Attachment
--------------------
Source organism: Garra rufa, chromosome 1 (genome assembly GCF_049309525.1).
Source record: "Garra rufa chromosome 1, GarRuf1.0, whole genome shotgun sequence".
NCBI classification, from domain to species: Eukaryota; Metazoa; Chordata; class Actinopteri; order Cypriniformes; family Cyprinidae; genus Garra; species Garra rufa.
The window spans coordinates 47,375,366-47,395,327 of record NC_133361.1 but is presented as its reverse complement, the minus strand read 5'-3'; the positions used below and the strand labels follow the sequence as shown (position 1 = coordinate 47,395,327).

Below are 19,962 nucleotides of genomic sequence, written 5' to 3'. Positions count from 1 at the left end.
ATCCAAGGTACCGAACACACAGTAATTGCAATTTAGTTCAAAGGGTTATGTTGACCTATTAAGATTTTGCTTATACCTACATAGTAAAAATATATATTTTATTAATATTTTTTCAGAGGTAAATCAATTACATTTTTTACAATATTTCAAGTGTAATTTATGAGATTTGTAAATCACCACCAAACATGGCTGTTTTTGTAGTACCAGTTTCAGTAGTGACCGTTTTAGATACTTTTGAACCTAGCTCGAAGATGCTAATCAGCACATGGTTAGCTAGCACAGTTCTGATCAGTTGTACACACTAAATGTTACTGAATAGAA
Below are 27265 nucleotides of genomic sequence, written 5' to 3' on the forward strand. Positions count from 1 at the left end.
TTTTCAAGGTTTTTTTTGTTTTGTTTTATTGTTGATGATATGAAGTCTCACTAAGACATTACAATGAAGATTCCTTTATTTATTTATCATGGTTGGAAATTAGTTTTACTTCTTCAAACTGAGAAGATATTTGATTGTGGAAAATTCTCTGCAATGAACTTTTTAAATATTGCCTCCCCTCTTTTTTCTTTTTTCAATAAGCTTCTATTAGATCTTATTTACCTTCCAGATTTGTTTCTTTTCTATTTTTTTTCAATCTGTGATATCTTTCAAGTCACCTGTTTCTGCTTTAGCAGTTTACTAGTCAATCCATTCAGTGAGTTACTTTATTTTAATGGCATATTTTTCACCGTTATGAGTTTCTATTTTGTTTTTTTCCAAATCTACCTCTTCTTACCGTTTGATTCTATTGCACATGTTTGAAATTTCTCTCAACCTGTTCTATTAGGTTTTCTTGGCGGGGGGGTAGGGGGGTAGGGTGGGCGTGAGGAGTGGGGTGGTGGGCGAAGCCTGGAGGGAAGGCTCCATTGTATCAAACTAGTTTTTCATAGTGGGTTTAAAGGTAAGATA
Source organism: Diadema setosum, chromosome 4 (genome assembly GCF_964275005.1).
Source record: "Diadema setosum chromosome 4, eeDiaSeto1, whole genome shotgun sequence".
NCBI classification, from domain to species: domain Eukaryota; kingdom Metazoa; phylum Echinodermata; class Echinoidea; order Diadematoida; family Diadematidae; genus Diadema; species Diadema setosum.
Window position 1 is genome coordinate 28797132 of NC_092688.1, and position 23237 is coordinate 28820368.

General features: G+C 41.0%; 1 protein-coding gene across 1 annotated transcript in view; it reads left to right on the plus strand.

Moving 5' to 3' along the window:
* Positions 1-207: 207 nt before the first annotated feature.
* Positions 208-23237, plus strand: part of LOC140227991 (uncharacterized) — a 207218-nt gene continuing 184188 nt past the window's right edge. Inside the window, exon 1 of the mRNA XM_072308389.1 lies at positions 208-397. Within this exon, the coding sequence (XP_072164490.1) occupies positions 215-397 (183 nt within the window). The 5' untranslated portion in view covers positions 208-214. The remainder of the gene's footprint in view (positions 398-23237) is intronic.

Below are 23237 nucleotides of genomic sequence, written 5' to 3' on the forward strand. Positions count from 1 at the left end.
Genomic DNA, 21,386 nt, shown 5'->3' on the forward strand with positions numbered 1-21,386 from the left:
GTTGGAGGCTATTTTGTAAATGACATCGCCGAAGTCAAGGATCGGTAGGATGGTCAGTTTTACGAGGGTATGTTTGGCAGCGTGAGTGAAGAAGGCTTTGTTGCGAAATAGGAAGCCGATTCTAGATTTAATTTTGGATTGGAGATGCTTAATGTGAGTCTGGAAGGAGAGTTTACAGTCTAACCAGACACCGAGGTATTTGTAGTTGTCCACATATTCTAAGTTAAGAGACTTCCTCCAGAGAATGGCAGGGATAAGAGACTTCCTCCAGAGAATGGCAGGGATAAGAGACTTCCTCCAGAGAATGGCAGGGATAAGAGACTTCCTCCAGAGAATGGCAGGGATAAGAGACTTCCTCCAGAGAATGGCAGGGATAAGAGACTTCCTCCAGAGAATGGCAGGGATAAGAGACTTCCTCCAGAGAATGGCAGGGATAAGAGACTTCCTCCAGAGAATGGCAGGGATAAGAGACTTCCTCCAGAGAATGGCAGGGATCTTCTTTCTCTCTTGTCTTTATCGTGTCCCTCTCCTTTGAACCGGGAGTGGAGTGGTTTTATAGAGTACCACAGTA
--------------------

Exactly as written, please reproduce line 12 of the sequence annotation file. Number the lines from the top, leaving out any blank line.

Window position 1 is genome coordinate 28797132 of NC_092688.1, and position 23237 is coordinate 28820368.